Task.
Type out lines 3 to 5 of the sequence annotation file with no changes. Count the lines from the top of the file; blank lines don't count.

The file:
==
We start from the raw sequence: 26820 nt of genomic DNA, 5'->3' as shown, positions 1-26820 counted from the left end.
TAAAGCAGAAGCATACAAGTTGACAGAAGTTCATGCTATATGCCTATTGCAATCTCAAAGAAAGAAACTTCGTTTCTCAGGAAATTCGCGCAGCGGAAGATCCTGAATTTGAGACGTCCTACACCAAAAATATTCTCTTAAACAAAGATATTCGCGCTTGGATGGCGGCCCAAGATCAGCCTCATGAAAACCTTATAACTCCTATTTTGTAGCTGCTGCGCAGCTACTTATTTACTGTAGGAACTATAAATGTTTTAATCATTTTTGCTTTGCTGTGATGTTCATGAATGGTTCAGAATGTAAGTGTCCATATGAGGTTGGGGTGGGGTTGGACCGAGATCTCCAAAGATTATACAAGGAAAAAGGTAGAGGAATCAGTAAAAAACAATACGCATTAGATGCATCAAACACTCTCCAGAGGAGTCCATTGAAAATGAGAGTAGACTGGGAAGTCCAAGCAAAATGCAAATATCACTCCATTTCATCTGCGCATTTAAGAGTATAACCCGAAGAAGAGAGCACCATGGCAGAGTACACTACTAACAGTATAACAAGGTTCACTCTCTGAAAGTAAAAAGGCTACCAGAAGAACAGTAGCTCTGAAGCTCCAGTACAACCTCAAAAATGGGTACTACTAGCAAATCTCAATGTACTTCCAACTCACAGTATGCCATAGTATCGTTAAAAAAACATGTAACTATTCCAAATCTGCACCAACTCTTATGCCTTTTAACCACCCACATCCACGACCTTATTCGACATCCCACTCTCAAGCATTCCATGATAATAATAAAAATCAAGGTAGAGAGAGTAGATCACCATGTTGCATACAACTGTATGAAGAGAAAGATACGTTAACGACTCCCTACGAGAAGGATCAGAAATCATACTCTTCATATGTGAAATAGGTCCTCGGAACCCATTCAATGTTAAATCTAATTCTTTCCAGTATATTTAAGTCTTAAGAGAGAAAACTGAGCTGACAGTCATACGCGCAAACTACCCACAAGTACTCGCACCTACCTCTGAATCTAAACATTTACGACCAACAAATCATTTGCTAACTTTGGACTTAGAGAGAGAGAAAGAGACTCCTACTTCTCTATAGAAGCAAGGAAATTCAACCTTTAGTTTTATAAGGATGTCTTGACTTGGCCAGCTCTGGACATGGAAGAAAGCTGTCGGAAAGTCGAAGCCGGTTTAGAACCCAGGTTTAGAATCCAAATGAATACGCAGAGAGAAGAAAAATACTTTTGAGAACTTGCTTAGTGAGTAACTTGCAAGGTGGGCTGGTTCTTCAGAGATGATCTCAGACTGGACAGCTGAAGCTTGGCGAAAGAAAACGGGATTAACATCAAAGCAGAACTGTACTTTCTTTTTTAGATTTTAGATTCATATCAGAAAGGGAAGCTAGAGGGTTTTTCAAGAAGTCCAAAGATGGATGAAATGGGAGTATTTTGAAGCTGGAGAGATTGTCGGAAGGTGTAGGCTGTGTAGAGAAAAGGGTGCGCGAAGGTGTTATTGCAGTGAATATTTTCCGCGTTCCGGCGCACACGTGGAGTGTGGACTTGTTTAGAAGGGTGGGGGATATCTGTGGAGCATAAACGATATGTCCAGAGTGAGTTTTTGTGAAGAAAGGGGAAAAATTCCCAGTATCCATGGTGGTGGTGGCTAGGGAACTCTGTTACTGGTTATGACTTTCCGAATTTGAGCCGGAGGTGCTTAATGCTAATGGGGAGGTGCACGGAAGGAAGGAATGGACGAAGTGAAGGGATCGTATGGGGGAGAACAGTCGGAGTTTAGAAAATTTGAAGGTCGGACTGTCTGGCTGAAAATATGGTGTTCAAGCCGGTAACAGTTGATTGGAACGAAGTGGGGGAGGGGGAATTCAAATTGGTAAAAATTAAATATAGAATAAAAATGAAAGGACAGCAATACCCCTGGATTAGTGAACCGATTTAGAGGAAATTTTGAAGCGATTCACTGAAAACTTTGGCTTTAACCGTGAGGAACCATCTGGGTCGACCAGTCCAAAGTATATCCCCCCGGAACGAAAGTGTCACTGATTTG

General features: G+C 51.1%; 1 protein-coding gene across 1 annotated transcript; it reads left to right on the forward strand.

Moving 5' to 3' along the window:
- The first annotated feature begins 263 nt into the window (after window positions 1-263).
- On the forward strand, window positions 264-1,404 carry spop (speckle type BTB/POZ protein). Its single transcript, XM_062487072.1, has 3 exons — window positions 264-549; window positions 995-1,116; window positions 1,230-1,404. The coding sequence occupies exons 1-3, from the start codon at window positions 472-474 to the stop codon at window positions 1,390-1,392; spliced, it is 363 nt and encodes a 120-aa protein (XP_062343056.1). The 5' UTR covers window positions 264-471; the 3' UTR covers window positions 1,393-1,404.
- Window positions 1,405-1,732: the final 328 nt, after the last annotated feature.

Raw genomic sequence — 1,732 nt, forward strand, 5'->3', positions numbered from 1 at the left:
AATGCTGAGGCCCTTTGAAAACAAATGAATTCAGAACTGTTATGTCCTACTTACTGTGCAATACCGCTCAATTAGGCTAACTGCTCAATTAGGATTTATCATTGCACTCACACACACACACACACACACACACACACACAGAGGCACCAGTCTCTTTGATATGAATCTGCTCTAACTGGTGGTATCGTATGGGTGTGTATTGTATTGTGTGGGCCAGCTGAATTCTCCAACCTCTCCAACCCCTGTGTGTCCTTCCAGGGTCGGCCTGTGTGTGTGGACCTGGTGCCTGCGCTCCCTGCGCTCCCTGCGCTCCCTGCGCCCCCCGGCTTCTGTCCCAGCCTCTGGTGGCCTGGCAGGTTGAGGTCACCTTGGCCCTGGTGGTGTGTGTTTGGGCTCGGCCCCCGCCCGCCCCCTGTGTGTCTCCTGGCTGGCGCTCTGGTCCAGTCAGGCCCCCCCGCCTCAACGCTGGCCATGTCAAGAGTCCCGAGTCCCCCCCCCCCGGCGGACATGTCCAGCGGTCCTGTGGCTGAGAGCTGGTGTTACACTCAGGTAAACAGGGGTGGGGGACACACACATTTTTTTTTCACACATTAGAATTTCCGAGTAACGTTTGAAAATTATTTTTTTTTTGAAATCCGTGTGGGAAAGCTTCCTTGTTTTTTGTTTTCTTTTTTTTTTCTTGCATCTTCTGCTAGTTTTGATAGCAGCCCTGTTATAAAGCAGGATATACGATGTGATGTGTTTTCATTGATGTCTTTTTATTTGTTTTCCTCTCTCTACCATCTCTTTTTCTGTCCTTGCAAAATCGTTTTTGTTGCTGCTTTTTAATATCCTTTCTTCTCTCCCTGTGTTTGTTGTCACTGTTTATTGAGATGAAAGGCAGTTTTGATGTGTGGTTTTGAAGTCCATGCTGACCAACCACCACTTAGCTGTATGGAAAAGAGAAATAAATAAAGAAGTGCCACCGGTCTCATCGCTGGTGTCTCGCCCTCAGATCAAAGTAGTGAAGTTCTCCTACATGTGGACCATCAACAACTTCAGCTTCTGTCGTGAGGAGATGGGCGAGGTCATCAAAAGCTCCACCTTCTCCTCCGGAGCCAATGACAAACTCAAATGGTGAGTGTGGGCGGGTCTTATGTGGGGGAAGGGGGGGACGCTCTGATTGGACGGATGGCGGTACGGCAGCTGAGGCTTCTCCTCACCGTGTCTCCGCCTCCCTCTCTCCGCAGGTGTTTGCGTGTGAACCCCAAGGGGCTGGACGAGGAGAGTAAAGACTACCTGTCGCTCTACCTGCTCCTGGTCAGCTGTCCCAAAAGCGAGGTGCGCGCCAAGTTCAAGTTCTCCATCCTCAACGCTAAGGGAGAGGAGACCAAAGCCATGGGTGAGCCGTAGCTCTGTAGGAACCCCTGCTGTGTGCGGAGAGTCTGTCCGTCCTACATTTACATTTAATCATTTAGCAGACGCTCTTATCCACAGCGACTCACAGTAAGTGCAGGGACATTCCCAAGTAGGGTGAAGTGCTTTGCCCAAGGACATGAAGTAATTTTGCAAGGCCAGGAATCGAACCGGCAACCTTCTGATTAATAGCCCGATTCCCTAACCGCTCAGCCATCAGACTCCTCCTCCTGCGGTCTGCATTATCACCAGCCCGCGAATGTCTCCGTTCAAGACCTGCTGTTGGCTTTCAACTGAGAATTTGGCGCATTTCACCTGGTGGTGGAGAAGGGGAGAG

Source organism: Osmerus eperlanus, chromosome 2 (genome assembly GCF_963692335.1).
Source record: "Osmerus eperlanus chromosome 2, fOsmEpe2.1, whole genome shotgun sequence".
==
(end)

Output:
General features: G+C 51.1%; 1 protein-coding gene across 1 annotated transcript; it reads left to right on the forward strand.

Moving 5' to 3' along the window:
- The first annotated feature begins 263 nt into the window (after window positions 1-263).